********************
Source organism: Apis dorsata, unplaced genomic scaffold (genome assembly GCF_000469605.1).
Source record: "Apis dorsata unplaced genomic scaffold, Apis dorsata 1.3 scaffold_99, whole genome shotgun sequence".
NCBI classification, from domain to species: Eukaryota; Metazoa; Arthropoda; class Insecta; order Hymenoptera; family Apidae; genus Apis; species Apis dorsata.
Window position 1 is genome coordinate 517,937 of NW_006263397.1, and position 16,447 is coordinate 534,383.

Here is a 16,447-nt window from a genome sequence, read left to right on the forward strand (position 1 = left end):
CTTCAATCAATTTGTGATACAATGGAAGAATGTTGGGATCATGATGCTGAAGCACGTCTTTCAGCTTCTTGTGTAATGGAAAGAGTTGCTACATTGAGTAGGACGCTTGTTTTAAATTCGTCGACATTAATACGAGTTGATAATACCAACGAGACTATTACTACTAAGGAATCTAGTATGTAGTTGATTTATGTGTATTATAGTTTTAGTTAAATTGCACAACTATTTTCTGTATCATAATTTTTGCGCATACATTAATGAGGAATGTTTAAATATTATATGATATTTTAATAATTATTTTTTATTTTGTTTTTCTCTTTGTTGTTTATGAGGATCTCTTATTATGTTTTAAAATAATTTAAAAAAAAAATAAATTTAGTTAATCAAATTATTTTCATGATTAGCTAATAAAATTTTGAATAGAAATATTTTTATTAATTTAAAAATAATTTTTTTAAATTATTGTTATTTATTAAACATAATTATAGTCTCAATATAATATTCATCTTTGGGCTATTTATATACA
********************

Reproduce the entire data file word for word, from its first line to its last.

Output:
Source organism: Apis dorsata, unplaced genomic scaffold (genome assembly GCF_000469605.1).
Source record: "Apis dorsata unplaced genomic scaffold, Apis dorsata 1.3 scaffold_99, whole genome shotgun sequence".
NCBI classification, from domain to species: Eukaryota; Metazoa; Arthropoda; class Insecta; order Hymenoptera; family Apidae; genus Apis; species Apis dorsata.
Window position 1 is genome coordinate 517,937 of NW_006263397.1, and position 16,447 is coordinate 534,383.

Here is a 16,447-nt window from a genome sequence, read left to right on the forward strand (position 1 = left end):
CTTCAATCAATTTGTGATACAATGGAAGAATGTTGGGATCATGATGCTGAAGCACGTCTTTCAGCTTCTTGTGTAATGGAAAGAGTTGCTACATTGAGTAGGACGCTTGTTTTAAATTCGTCGACATTAATACGAGTTGATAATACCAACGAGACTATTACTACTAAGGAATCTAGTATGTAGTTGATTTATGTGTATTATAGTTTTAGTTAAATTGCACAACTATTTTCTGTATCATAATTTTTGCGCATACATTAATGAGGAATGTTTAAATATTATATGATATTTTAATAATTATTTTTTATTTTGTTTTTCTCTTTGTTGTTTATGAGGATCTCTTATTATGTTTTAAAATAATTTAAAAAAAAAATAAATTTAGTTAATCAAATTATTTTCATGATTAGCTAATAAAATTTTGAATAGAAATATTTTTATTAATTTAAAAATAATTTTTTTAAATTATTGTTATTTATTAAACATAATTATAGTCTCAATATAATATTCATCTTTGGGCTATTTATATACA